The Vaux’s lack a hind toe and cannot perch.  When not flying, they cling to vertical surfaces such as trees or chimneys–something that has a rough texture.  Vaux’s Swifts have historically nested inside large, hollow tree snags.  Because suitable snags along the migratory routes have become harder to find, the swifts have begun occupying brick chimneys, but these types of chimneys are no longer used in new construction or the existing ones are being torn down.  The nests are made with twigs pasted together with saliva on the inside of the snag or chimney and disintegrate soon after they are abandoned.

They spend much of their time in the air and forage, drink, court, collect nesting materials and copulate all in flight.  They have a voracious appetite for flying insects and ballooning spiders.  Each bird eats up to 20,000 insects a day!

Vaux’s Swifts arrive in Oregon in late April, mate in May and June and have their eggs laid and hatched by July.  They depart beginning in late August.  In the fall swifts congregate in large groups as they prepare for their migration southward to Central America and Venezuela.  During September large groups of swifts pass through Oregon and commonly use chimneys to roost in during the night, settling down inside the chimney just around sunset.  Once a population of swifts locates an appropriate chimney they are likely to return year after year.  The size of the groups can range in size from just a few birds to several thousand.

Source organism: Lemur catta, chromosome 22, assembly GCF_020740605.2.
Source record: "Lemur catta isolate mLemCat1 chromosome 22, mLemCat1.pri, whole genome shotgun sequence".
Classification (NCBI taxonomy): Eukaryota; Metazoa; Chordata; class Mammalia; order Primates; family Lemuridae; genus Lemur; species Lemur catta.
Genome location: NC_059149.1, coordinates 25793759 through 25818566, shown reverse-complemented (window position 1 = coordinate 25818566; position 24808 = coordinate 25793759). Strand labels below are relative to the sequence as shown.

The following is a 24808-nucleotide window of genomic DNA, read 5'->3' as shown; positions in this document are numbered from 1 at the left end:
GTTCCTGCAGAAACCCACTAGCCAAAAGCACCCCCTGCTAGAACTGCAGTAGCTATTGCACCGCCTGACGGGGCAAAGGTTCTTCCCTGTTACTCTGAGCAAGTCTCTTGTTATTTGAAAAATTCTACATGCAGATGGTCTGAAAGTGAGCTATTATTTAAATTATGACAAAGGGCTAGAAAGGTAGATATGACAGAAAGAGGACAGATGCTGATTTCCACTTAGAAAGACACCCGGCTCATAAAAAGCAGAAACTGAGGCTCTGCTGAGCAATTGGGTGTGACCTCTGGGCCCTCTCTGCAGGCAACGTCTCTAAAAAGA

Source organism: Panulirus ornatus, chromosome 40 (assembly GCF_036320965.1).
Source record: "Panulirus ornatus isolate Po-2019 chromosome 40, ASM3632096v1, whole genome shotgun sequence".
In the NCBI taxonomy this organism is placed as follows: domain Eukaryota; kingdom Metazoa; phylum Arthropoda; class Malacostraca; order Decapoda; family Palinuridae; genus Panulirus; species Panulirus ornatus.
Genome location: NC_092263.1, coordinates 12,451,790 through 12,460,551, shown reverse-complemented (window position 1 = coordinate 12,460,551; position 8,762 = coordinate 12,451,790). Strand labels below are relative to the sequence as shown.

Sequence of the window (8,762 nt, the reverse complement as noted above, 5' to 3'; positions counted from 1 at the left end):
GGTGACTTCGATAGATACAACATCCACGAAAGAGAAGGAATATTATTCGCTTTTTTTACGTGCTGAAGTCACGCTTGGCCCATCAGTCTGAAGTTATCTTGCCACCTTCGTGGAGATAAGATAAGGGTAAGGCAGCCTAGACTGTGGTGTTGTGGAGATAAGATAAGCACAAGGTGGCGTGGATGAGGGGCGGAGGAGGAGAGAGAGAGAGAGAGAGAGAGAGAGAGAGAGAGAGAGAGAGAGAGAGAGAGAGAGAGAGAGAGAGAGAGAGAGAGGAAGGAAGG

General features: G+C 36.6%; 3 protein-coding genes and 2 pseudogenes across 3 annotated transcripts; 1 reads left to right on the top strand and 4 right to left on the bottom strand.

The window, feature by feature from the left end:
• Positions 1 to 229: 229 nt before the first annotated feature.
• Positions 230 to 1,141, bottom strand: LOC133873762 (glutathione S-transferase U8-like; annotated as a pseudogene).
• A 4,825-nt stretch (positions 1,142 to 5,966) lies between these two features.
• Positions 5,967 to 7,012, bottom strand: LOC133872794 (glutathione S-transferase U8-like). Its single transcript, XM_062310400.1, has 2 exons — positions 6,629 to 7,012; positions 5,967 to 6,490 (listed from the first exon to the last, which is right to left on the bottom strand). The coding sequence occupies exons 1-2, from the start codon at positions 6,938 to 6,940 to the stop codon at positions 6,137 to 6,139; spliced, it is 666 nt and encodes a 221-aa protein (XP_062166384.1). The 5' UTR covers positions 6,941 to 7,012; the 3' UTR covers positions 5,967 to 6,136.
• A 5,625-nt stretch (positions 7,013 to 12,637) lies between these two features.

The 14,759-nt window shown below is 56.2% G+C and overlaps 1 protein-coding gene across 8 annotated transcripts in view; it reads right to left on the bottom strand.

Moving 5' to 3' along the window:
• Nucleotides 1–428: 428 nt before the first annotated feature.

Umpqua Valley Audubon Society @ http://www.umpquaaudubon.org

The “Chapman swifts” are part of a migratory population of Vaux’s swifts that roost seasonally in the chimney of Chapman Elementary School in Portland, Oregon.  This is North America’s largest concentration of Vaux’s swifts.